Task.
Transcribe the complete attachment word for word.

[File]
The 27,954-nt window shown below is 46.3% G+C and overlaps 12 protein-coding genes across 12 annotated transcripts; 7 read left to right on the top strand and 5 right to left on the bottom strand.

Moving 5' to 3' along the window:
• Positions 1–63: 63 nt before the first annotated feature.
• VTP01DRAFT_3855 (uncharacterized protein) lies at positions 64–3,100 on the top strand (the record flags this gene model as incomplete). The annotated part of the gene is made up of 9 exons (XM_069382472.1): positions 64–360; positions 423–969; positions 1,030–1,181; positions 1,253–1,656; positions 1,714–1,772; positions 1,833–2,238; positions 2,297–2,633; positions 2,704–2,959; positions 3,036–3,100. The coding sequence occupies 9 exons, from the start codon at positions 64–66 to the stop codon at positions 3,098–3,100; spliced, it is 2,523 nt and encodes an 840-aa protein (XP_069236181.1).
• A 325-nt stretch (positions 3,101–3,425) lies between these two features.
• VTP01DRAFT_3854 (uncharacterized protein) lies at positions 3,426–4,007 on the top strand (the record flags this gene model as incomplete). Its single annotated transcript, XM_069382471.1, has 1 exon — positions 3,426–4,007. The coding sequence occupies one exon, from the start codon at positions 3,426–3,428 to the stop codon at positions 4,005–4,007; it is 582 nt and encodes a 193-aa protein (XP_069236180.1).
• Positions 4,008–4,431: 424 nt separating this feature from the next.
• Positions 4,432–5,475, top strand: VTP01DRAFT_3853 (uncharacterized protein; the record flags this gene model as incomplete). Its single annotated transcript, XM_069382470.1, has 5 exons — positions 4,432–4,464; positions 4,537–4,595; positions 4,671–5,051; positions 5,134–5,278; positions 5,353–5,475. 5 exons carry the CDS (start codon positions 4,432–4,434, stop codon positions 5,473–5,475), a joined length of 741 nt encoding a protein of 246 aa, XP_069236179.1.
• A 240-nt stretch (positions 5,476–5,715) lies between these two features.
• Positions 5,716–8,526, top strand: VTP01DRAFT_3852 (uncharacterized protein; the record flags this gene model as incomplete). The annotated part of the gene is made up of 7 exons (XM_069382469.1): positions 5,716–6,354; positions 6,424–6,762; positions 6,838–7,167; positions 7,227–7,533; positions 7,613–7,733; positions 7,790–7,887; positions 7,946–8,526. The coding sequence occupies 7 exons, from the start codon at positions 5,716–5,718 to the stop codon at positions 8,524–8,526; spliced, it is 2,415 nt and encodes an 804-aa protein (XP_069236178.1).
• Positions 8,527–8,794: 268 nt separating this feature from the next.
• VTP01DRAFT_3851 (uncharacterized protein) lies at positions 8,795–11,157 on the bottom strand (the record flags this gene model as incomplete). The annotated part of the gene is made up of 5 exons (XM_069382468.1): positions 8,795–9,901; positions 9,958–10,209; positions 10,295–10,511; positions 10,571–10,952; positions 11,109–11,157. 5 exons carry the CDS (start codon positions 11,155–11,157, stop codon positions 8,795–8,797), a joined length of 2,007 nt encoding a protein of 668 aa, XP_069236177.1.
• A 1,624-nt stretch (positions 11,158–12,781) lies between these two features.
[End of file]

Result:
The 27,954-nt window shown below is 46.3% G+C and overlaps 12 protein-coding genes across 12 annotated transcripts; 7 read left to right on the top strand and 5 right to left on the bottom strand.

Moving 5' to 3' along the window:
• Positions 1–63: 63 nt before the first annotated feature.
• VTP01DRAFT_3855 (uncharacterized protein) lies at positions 64–3,100 on the top strand (the record flags this gene model as incomplete). The annotated part of the gene is made up of 9 exons (XM_069382472.1): positions 64–360; positions 423–969; positions 1,030–1,181; positions 1,253–1,656; positions 1,714–1,772; positions 1,833–2,238; positions 2,297–2,633; positions 2,704–2,959; positions 3,036–3,100. The coding sequence occupies 9 exons, from the start codon at positions 64–66 to the stop codon at positions 3,098–3,100; spliced, it is 2,523 nt and encodes an 840-aa protein (XP_069236181.1).
• A 325-nt stretch (positions 3,101–3,425) lies between these two features.
• VTP01DRAFT_3854 (uncharacterized protein) lies at positions 3,426–4,007 on the top strand (the record flags this gene model as incomplete). Its single annotated transcript, XM_069382471.1, has 1 exon — positions 3,426–4,007. The coding sequence occupies one exon, from the start codon at positions 3,426–3,428 to the stop codon at positions 4,005–4,007; it is 582 nt and encodes a 193-aa protein (XP_069236180.1).
• Positions 4,008–4,431: 424 nt separating this feature from the next.
• Positions 4,432–5,475, top strand: VTP01DRAFT_3853 (uncharacterized protein; the record flags this gene model as incomplete). Its single annotated transcript, XM_069382470.1, has 5 exons — positions 4,432–4,464; positions 4,537–4,595; positions 4,671–5,051; positions 5,134–5,278; positions 5,353–5,475. 5 exons carry the CDS (start codon positions 4,432–4,434, stop codon positions 5,473–5,475), a joined length of 741 nt encoding a protein of 246 aa, XP_069236179.1.
• A 240-nt stretch (positions 5,476–5,715) lies between these two features.
• Positions 5,716–8,526, top strand: VTP01DRAFT_3852 (uncharacterized protein; the record flags this gene model as incomplete). The annotated part of the gene is made up of 7 exons (XM_069382469.1): positions 5,716–6,354; positions 6,424–6,762; positions 6,838–7,167; positions 7,227–7,533; positions 7,613–7,733; positions 7,790–7,887; positions 7,946–8,526. The coding sequence occupies 7 exons, from the start codon at positions 5,716–5,718 to the stop codon at positions 8,524–8,526; spliced, it is 2,415 nt and encodes an 804-aa protein (XP_069236178.1).
• Positions 8,527–8,794: 268 nt separating this feature from the next.
• VTP01DRAFT_3851 (uncharacterized protein) lies at positions 8,795–11,157 on the bottom strand (the record flags this gene model as incomplete). The annotated part of the gene is made up of 5 exons (XM_069382468.1): positions 8,795–9,901; positions 9,958–10,209; positions 10,295–10,511; positions 10,571–10,952; positions 11,109–11,157. 5 exons carry the CDS (start codon positions 11,155–11,157, stop codon positions 8,795–8,797), a joined length of 2,007 nt encoding a protein of 668 aa, XP_069236177.1.
• A 1,624-nt stretch (positions 11,158–12,781) lies between these two features.